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Where We Journal

A series of our inner thoughts, emotions, experiences, encounters, & observations, as we interact with the people of the world


Family Roots

Jenny & Adam

“Family // like branches on a tree, we all grow in different directions, yet our roots remain as one” 

NEWNAN, Georgia // I always pictured our family as a tree and my grandparents as the trunk. Each branch an aunt or uncle and my fellow cousins and I as leaves. Everyone reaching up and out in hopes of finding their face in the sun. All these years though I overlooked the root system that my grandparents grew from. I have never asked to learn about my ancestral roots until recently and for that I apologize to my family. I am listening now. 

We’ve recorded hours of interviews with a few of our grandparents. I’ve learned so much about them, the history of our nation, and the world.  I feel like I’m listening to an entire generation speak and they all echo one word // survival. They are a gritty and tenacious generation who overcame World Wars, Stock Market Crashes, and the poverty associated with immigrating to a new country.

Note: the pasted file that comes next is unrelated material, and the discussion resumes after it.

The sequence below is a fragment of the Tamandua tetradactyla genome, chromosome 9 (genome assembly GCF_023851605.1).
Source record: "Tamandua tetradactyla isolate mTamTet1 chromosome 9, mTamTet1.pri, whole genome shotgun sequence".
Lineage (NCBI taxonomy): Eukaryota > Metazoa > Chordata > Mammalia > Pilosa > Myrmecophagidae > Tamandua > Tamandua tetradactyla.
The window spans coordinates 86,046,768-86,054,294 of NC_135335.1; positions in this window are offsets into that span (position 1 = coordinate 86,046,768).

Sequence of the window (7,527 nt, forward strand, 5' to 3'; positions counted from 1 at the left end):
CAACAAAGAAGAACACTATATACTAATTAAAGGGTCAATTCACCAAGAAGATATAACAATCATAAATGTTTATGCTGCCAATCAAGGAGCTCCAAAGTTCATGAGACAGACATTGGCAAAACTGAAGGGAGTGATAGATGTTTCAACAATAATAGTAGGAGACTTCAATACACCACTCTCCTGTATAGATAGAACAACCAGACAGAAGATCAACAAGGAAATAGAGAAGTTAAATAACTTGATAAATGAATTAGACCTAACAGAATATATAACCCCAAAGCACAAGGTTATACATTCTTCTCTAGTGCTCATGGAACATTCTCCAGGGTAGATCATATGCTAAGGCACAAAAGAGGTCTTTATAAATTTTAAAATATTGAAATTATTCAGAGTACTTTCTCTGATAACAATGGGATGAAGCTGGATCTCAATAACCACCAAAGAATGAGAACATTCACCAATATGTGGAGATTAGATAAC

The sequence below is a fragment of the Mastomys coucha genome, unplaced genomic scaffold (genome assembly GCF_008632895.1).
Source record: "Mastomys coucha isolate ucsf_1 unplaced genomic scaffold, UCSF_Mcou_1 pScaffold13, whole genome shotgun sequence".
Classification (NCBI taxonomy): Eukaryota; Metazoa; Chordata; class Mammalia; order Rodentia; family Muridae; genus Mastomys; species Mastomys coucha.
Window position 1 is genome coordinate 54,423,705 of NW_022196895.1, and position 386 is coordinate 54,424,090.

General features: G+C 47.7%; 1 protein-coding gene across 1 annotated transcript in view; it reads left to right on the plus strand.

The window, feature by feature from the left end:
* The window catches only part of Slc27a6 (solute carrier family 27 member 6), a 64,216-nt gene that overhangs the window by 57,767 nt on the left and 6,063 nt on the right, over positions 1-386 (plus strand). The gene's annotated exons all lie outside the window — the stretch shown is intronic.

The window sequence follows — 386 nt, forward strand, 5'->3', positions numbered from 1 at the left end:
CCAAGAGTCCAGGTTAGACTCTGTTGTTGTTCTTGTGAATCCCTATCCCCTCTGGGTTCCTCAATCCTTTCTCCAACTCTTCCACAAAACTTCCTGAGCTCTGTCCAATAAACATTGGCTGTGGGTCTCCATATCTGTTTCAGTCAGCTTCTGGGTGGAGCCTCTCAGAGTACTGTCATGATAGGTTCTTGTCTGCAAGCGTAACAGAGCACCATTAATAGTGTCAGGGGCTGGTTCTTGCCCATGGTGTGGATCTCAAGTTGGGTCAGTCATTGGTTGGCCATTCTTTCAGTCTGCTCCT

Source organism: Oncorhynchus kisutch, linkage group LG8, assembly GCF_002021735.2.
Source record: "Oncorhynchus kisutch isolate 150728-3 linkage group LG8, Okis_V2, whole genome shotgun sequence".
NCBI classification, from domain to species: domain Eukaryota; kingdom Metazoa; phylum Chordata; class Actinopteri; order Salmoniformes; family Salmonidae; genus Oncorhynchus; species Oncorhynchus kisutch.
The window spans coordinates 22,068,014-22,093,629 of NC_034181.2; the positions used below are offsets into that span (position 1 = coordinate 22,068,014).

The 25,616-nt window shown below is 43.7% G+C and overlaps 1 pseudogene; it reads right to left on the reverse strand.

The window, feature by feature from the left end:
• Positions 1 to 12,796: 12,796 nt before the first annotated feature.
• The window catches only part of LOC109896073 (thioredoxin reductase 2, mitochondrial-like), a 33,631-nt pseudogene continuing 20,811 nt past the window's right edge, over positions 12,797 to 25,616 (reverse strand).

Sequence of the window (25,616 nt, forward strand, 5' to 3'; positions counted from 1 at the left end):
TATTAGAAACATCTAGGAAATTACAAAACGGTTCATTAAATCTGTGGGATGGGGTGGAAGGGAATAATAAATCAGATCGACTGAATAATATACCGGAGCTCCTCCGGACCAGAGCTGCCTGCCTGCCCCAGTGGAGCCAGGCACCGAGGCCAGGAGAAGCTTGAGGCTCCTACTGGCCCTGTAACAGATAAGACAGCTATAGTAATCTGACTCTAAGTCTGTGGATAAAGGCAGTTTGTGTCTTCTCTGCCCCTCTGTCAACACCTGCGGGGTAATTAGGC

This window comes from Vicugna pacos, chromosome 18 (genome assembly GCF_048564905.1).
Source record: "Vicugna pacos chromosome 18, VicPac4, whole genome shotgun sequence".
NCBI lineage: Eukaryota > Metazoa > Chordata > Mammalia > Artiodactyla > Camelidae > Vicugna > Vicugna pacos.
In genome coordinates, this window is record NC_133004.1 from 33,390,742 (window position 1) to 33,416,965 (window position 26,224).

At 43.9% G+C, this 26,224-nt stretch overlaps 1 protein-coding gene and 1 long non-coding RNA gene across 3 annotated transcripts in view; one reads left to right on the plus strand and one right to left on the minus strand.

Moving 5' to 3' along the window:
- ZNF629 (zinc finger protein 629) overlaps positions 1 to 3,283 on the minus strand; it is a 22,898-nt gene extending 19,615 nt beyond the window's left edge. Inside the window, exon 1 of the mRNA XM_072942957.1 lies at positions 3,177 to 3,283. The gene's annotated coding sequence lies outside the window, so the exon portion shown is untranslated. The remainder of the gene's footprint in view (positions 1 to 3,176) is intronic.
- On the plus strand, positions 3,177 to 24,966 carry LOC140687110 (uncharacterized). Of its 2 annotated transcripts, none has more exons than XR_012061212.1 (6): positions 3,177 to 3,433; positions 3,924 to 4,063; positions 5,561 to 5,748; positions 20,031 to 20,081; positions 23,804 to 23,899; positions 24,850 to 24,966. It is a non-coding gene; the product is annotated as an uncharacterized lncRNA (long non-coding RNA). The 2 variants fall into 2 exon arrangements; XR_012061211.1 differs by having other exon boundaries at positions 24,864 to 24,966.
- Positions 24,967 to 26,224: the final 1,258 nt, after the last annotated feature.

They survived the holocaust in ghettos of Shanghai. They went out on the ranch as teenagers for months at a time fending against wild animals. They lost everything in the stock market crash. They shared beds and always worked to help the family. They made gas masks for the war on assembly lines, worked as butchers, and on railroads. They got pregnant and married and served their countries before they were old enough drink. They flew helicopters in Vietnam and saved lives. They had big families and loved their children even though they didn’t vocalize it in words. There are roots as far back as a fur trapper in Montana, a plantation owner in Missouri, and 1722 Zurich, Switzerland. They didn’t celebrate birthdays and sometimes the greatest gift was an ounce of butter. But they retell their stories stoically without any outward signs of hardship or complaint. It was what it was and they survived. 

I feel ungrateful for all I have. The word spoiled comes to mind. What’s ironic is that I think they were happier than us. Perhaps happier is the wrong word. They were unbroken which in a sense makes them stronger characters than us. I think the greatest honor we can give to them is to remember their legacy and embrace our roots because we cannot change them and we can never forget them. We will hopefully be compiling our footage into full documentaries for our families to put in the time capsule to honor our roots. 

This post is dedicated to our Grandparents // Thanks for sitting down with us and telling your stories. We love you. Also dedicated to my Aunt Julie // Thanks for caring about where we came from and for doing all the hard work for me on the Shular side.